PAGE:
Many parties have children outside of the context of marriage, and while in some cases paternity is not at issue, in others, legal action is necessary to define a child’s parentage. Once a man has been legally established as the father of a child, pursuant to Florida law, it is difficult to disestablish paternity. While the law allows fathers to reverse course on paternity in some cases, the same is not necessarily true for mothers, as demonstrated in a recent Florida ruling. If you have questions regarding paternity and your parental rights, you should contact a trusted Miami paternity lawyer to evaluate your options.
Background of the Case
It is alleged that the parties conceived the child in question in April 2014. They subsequently entered into a stipulation confirming the father’s paternity, and a court ratified it via order in 2016. Later that year, the mother filed a petition to relocate to Colorado with the child. The trial court denied the motion, and the child remained in Florida with the father and had visitation with the mother in the summer.
Reportedly, in 2017, the mother stated that she remembered an encounter with another man around the time the child was conceived. A DNA test determined the second man to be the child’s father within 99.99% certainty. The mother then moved to disestablish the father’s paternity pursuant to Florida Statute 742.18 and other provisions. The trial court granted summary judgment in her favor, and the father appealed.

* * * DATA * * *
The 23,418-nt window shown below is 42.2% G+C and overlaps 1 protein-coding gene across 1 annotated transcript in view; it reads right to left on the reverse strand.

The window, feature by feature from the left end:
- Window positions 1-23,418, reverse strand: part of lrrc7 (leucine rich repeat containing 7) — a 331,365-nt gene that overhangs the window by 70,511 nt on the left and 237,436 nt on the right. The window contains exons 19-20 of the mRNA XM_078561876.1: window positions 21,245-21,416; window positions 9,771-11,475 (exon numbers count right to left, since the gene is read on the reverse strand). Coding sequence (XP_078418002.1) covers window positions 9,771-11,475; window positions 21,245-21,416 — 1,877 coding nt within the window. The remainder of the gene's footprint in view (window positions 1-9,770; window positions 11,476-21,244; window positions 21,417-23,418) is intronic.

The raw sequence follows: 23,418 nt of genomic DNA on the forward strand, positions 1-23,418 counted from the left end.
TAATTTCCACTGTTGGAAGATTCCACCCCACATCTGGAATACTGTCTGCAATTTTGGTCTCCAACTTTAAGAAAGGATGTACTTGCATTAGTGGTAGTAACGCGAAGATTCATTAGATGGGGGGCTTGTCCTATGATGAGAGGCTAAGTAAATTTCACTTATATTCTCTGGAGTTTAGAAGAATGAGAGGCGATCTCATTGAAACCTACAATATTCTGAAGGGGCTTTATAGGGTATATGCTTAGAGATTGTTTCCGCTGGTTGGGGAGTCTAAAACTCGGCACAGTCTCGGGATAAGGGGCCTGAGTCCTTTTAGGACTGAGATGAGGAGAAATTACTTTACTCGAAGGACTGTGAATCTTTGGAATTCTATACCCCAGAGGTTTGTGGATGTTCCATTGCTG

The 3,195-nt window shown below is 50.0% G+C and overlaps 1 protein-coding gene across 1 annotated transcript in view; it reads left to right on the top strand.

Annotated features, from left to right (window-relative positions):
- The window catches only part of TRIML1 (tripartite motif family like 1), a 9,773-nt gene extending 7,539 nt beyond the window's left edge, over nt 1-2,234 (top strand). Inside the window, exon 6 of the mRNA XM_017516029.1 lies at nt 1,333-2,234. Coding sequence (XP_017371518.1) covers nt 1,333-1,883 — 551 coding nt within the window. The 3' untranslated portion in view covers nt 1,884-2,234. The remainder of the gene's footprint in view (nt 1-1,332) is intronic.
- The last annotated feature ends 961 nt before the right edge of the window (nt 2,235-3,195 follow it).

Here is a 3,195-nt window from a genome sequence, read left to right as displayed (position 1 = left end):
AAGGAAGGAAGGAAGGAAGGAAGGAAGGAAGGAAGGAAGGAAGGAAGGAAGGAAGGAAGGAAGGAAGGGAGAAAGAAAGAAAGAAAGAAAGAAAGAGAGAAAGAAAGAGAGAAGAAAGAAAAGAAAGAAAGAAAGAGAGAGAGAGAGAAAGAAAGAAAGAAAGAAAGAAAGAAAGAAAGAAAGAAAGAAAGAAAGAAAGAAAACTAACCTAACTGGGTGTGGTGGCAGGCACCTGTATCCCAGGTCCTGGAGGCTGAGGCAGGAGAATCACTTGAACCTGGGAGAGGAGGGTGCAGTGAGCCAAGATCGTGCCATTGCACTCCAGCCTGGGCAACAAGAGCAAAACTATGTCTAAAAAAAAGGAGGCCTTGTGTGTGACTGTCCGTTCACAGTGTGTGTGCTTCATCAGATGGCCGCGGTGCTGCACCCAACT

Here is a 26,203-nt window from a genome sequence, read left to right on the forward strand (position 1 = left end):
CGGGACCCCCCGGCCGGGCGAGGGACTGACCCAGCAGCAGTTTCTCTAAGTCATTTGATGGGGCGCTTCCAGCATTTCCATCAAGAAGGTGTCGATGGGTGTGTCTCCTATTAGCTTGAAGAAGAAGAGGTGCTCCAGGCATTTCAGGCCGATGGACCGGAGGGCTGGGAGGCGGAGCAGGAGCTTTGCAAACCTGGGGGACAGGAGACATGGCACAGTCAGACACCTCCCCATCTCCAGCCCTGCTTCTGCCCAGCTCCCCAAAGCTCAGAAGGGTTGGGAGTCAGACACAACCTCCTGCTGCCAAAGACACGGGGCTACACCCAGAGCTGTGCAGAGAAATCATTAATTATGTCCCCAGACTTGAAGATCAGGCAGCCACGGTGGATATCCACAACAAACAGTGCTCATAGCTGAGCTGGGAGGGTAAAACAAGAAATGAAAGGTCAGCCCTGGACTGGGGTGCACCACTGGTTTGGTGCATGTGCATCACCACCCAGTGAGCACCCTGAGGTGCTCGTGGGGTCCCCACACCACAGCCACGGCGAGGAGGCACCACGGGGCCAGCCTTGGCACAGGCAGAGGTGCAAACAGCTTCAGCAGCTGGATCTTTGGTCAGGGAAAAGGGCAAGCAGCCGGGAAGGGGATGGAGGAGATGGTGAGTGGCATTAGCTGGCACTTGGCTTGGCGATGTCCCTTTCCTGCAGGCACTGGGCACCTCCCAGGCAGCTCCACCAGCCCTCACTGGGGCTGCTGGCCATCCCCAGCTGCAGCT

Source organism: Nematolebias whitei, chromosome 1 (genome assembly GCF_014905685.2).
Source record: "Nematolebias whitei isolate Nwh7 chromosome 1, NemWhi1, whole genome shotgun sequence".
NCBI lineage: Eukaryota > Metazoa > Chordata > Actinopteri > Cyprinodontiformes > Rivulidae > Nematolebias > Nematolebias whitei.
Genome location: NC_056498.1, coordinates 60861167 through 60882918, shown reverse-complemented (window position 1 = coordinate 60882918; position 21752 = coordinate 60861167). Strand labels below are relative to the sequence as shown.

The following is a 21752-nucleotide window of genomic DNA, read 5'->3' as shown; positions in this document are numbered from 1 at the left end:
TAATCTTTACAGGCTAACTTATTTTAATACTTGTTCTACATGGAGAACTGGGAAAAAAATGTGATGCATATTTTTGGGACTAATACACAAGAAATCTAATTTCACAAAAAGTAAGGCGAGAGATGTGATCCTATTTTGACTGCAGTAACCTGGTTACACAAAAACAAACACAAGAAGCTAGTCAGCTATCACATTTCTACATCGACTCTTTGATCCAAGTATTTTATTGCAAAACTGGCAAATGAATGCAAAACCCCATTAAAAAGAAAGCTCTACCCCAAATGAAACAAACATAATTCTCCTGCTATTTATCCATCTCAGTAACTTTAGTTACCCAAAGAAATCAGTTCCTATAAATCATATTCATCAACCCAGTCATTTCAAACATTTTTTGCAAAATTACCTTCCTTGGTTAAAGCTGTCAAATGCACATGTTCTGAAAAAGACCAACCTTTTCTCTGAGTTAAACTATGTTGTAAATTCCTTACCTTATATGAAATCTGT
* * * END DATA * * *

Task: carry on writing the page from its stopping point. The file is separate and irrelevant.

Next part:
The appellate court reversed the trial court ruling on appeal. The court explained that Florida Statute 742.18 allows fathers to disestablish paternity when it is revealed they are not the father of a child, and as the law only applied to men seeking to disestablish paternity, the trial court committed an error in granting the wife’s petition. The court stated that the mother may be able to disestablish paternity if the case involved a voluntary acknowledgment of paternity, but it did not.
Finally, the court found that it would be entirely improper to remove the child from the care of the father, as it would most likely not be in the child’s best interests to be removed from the care of someone who had raised him his entire life. Based on the foregoing, the appellate court reversed the trial court ruling,
Meet with a Seasoned Miami Attorney
Paternity grants both parents the right to seek custody and support, and once paternity has been established, it is typically permanent. If you have concerns regarding the paternity of a child, it is in your best interest to speak to an attorney. The seasoned Miami paternity attorneys of the Law Offices of Sandy T. Fox, P.A., can advise you of your rights and assist you in seeking the best legal result possible under the facts or your case. We have an office in Aventura, and we frequently help people with paternity issues in Miami. You can reach us via our online form or at 800-596-0579 to set up a meeting.